Changing Fearlessly

To approach change fearlessly, you need the right support. In programming that primarily comes from automated tests and a great source control system. The first lets you know if you’ve broken something, the second lets you step back in time to fix it. Combined, they allow you to really attack the code base – deleting swags of code and refactoring with abandon.

There’s a golden rule though: only change one thing at a time. Even if you have the mental ability to keep track of willy nilly changes all over the place, your tools, particularly souce control, won’t. That’s fine if you get everything right, but if you have made a whole bunch of unrelated changes since you last committed, unwinding the broken from the good can be a nightmare.

Sometimes you get distracted. You’re really motivated and you’re finding all this code that needs minors fixes. It’s easy to forget to commit logical chunks of work and when you finally remember, it’s too late. All that motivation may have led to some good things, but it’s created a tangled mess as well.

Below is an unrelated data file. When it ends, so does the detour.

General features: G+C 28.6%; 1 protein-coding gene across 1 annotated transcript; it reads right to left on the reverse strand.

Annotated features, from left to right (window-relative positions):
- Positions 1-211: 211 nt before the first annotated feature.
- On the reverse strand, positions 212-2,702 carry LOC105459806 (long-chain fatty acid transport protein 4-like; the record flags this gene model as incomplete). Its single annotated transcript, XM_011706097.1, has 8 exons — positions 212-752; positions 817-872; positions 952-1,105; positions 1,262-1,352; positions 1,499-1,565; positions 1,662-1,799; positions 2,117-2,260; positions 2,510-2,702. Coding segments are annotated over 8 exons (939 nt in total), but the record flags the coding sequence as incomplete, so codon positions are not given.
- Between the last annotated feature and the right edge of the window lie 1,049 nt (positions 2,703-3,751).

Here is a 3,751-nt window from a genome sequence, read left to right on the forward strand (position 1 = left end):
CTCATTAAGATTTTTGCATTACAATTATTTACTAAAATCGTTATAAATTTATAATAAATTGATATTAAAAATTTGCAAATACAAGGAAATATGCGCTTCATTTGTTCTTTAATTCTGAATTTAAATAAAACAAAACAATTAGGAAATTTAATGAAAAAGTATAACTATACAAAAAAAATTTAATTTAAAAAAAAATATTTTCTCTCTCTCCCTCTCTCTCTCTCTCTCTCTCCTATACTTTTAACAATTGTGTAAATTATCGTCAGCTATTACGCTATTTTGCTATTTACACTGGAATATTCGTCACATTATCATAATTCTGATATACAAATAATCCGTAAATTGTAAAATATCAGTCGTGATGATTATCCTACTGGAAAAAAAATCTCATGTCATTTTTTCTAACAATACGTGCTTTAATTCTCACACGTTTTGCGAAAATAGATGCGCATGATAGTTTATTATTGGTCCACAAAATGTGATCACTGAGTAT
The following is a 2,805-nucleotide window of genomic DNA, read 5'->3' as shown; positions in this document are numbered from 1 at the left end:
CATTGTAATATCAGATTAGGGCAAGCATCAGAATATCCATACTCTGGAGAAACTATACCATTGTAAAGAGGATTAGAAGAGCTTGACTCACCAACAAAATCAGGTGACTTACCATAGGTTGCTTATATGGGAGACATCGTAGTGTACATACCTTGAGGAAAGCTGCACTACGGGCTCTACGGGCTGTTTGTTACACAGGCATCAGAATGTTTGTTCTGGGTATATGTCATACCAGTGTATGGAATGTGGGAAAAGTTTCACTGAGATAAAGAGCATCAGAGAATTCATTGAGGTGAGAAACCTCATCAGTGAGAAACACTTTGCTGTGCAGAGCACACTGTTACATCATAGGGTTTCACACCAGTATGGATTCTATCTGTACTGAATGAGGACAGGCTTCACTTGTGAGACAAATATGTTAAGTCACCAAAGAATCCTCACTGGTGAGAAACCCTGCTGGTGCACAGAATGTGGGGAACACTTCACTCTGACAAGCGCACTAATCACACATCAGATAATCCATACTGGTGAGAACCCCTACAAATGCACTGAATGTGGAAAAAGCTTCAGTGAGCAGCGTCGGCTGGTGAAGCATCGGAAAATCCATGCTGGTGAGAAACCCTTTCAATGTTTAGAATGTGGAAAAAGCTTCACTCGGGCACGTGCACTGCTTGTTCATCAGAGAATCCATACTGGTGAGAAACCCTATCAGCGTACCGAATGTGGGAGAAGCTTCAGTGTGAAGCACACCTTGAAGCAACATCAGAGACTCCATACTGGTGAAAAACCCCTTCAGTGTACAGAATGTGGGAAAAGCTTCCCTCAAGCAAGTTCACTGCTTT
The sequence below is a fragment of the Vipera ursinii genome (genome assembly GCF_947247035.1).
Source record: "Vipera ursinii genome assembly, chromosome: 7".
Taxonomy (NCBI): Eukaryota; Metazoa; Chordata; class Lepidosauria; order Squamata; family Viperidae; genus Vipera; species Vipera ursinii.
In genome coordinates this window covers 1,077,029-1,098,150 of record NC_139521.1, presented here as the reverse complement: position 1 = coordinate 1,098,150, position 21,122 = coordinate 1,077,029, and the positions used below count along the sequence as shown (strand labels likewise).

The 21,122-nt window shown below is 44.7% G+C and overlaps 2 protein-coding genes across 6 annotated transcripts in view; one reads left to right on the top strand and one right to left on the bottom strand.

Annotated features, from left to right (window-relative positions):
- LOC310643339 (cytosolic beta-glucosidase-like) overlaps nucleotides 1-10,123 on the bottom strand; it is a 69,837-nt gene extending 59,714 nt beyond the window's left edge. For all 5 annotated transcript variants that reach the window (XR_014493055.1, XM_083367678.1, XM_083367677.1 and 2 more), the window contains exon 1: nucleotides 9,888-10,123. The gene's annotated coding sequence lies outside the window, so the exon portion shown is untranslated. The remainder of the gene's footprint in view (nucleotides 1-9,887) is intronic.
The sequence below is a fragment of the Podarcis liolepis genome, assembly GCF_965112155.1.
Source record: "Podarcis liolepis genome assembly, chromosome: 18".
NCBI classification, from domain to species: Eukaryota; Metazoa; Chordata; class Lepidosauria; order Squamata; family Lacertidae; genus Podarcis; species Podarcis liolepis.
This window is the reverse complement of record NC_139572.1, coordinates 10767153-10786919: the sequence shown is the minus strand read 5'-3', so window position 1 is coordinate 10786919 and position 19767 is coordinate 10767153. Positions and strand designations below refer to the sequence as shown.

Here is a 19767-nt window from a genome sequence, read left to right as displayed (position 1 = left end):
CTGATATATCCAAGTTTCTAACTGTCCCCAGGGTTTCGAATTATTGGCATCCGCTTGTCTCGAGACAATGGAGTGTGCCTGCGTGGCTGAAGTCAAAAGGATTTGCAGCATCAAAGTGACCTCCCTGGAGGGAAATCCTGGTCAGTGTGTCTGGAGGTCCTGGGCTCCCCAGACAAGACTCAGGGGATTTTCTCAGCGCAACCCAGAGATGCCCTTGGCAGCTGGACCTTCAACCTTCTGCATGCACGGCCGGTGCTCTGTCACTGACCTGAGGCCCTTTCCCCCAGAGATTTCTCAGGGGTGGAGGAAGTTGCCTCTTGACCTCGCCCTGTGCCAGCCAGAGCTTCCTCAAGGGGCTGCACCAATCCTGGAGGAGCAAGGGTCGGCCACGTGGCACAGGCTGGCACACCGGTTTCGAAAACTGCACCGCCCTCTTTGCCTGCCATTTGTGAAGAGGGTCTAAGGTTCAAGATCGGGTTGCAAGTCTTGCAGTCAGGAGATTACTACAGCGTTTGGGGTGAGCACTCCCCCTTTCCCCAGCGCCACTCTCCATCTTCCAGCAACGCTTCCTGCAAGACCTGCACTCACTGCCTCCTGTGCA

Some days I wake up and decide “this is crap: I’m going to fix things”. I clean up my eating, start exercising, go to bed earlier, watch less TV. Then a few weeks later, it starts to fall apart. Things have improved, but it’s too much to keep track of. I forget everything I’m meant to be doing. Or sometimes, two goals conflict (say exercise and sleep). More often than not it all falls in heap.

I’ve realized that I have to limit myself to one change at a time, to give my mental tools a fighting chance at keeping up. I have a list of changes I’d like to make and I don’t start on the next one until I’ve bedded down the current one.

But just like it’s hard to leave a bit of code broken until you finish what you’re doing, it’s hard to keep doing something that you know is keeping you in a place you don’t want to be. It takes more willpower to not start the next task than it does to complete the current one.

The effort is worth it. Although I don’t have the measurability of unit tests, or the history-rewriting of source control, sticking to a single change is letting me tweak, redefine or even drop a goal mindfully. That makes each change much less intimidating. I’m not changing my entire life, I’m just a small aspect of it. I can approach each change, fearlessly.

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